Barbara M. still no Nazis, still no Paris.  Yes.  I am concerned and you should be too.” I’m reading Consider the Fork: A History of How We Cook and Eat by Bee Wilson the absorbing story of the implements we use for both cooking and eating. For example, the reason it's considered gauche to cut lettuce in a salad is because the carbon steel blades of earlier knives interacted unfavorably with vinegar turning the blades black and giving an unpleasant taste to the salad.”

John however has Nazis and he says, “Having just finished Winter of the World, which is a wholly respectable sequel to Fall of Giants, I decided to stay with WWII for a bit longer and delved into HHhH, which says it's a novel, but it's not really. Not quite.  The book is about the two Czech parachutists who assassinated Reinhard Heydrich, the head of the Nazi SS, and chief architect of the Holocaust. Also known as "The Butcher of Prague", Heydrich, after Hitler himself, is probably the most evil man who has ever been born.  Much of this book is dedicated to filling in details of his life and his ascent to power.  HHhH, incidentally, stands for "Himmlers Hirn heisst Heydrich" or "Himmler's brain is called Heydrich".  This is "not quite" a novel because it's really almost non-fiction.  Large portions of the book are given over to simply relaying the facts, and as the author, Laurent Binet, does this, he slips into fictional narrative--perhaps crafting some dialogue or setting the scene.  He does this with characteristic French angst, hating himself for having to resort into "imagining".  It's quite amusing, actually, and the effect is that he crafts a work that is unlike anything I've read before--a fiction/non-fiction hybrid that brings to life one of World War II's more obscure episodes.  Binet's obsessive dedication to accuracy ensures that anyone reading this work will experience a version of the events that is as close to the truth as one can possibly get.’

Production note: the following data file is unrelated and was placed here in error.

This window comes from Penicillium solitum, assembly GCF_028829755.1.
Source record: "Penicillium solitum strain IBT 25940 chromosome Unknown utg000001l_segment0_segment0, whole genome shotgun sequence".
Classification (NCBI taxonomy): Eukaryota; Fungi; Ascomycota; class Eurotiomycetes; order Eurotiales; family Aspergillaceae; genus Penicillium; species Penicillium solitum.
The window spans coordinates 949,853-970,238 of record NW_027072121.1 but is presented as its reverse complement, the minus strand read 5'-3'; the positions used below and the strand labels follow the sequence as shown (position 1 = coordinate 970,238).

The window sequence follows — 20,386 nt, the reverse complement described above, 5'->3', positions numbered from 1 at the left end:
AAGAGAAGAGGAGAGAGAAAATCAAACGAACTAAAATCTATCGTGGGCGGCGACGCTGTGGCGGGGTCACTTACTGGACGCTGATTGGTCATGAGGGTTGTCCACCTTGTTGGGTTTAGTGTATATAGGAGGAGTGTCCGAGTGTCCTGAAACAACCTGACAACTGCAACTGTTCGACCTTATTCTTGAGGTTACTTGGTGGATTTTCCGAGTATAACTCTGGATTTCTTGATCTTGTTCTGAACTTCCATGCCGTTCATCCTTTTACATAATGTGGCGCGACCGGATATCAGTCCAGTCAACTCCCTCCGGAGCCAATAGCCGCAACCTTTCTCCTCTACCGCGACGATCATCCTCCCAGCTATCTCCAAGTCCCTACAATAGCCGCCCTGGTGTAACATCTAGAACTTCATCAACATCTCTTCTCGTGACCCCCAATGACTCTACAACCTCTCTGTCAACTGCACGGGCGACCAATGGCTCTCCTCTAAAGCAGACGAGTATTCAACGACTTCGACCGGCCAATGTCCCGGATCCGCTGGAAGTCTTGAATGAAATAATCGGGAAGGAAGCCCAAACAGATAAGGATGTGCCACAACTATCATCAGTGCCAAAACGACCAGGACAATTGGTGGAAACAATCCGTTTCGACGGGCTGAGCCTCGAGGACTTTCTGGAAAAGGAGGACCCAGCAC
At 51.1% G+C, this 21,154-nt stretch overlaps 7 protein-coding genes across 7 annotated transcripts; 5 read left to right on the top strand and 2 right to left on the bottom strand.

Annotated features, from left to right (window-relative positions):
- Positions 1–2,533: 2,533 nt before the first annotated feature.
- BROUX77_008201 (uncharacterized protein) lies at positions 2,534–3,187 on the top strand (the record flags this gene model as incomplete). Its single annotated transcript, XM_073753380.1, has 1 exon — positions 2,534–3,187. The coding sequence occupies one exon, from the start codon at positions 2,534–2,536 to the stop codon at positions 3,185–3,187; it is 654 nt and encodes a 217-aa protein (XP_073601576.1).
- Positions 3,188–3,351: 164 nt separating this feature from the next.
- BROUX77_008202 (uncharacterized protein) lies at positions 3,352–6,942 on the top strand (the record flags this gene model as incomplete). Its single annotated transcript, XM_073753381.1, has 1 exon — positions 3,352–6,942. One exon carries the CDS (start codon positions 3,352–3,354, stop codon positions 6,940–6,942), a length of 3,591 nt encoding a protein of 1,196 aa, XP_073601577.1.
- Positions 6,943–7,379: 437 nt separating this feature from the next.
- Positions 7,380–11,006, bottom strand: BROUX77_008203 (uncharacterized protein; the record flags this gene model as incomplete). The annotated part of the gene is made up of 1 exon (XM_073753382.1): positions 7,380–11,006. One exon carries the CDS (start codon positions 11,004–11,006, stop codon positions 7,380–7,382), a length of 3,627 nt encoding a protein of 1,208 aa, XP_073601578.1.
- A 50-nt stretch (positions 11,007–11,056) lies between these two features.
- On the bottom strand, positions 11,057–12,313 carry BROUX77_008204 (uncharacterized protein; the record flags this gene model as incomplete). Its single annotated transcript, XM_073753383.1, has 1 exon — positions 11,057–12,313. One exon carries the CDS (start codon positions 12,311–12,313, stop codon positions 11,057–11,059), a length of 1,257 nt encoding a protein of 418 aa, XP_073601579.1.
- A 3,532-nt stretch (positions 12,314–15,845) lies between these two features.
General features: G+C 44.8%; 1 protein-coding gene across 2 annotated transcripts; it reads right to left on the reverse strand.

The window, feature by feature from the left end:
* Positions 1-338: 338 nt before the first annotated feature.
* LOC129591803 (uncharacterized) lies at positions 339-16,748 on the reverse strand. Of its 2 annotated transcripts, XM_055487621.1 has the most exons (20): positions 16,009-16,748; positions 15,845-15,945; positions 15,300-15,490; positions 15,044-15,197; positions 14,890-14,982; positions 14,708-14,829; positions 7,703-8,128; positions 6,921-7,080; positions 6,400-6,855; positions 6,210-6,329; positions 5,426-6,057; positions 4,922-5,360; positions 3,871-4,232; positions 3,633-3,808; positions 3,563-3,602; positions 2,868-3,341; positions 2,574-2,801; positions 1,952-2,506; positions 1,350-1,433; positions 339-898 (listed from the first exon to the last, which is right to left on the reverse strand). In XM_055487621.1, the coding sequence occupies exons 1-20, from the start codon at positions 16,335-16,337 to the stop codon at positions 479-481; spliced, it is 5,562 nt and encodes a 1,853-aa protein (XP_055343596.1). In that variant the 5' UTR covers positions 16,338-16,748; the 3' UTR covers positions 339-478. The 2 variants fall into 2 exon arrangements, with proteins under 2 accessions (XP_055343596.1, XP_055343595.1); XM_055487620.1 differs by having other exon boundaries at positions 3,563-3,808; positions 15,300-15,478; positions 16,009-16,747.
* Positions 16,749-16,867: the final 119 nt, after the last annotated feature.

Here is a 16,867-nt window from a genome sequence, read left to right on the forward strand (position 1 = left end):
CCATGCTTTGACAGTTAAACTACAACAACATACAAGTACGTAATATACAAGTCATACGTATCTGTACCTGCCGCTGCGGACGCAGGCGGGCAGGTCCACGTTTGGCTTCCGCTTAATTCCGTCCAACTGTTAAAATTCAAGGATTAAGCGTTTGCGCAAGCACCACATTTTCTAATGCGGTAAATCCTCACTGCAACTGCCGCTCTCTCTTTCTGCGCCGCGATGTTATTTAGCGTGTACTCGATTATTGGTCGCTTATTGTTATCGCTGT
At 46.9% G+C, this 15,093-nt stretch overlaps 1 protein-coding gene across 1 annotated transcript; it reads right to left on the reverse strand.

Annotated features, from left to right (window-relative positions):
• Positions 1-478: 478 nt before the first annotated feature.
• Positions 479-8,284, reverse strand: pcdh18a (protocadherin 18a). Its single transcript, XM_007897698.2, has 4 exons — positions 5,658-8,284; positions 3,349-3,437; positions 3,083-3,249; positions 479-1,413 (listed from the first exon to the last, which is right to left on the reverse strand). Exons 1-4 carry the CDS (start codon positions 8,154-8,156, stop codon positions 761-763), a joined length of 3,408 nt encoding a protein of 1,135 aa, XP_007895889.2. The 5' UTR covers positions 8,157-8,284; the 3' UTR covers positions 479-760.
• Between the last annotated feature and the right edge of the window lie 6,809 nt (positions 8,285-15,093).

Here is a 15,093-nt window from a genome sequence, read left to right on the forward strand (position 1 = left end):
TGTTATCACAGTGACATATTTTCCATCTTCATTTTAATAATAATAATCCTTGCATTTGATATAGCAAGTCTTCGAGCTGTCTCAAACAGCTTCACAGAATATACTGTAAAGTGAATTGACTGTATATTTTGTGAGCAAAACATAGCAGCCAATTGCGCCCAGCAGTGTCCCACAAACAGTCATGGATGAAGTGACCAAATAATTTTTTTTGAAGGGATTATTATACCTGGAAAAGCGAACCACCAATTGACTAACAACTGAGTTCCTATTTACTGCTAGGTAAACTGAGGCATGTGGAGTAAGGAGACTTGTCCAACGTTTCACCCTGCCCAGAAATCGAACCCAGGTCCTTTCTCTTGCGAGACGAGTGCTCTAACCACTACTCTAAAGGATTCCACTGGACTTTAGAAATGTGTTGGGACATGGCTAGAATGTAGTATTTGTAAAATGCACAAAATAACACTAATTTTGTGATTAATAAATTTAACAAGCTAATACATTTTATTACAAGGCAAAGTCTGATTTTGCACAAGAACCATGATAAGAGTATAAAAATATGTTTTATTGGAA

Jeanne is loving her current read.  So she is happier this week than she was last.  I am happy for her!  “ Louise Erdrich is a master storyteller. She is of German and Native American descent and many of her books are set on and around a Midwestern reservation, as is this one. The Round House, winner of the 2012 National Book Award for fiction, is part mystery, part Native American legend, and part testimony slash confession. Antone Bazil Coutts, aka Joe, is a precocious 13-year old living on this North Dakota reservation in 1988. His mother is brutally raped and the family is changed forever. Joe wants his family’s life back and he goes to great lengths to seek revenge. Erdrich’s writing, as always, is beautifully heart-felt and personal and makes me tear up, smile and shake my head. Just the way I like my books!”

Marianne is driving around town listening to Falling Man by Don Delillo. “I’ve never read anything by this author before and even though he's highly regarded, I didn't think his subject matter was my cup of tea.  Surprise of surprises I really liked this book.  The main part of the story follows the lives of one family on the day of and immediately following the 911 attack.  It's a true urban tale, disturbing in that it brings back the horror of those days.  I found it very provocative, made me think about the decisions made by these people and what my own reactions would be in such a difficult set of circumstances.”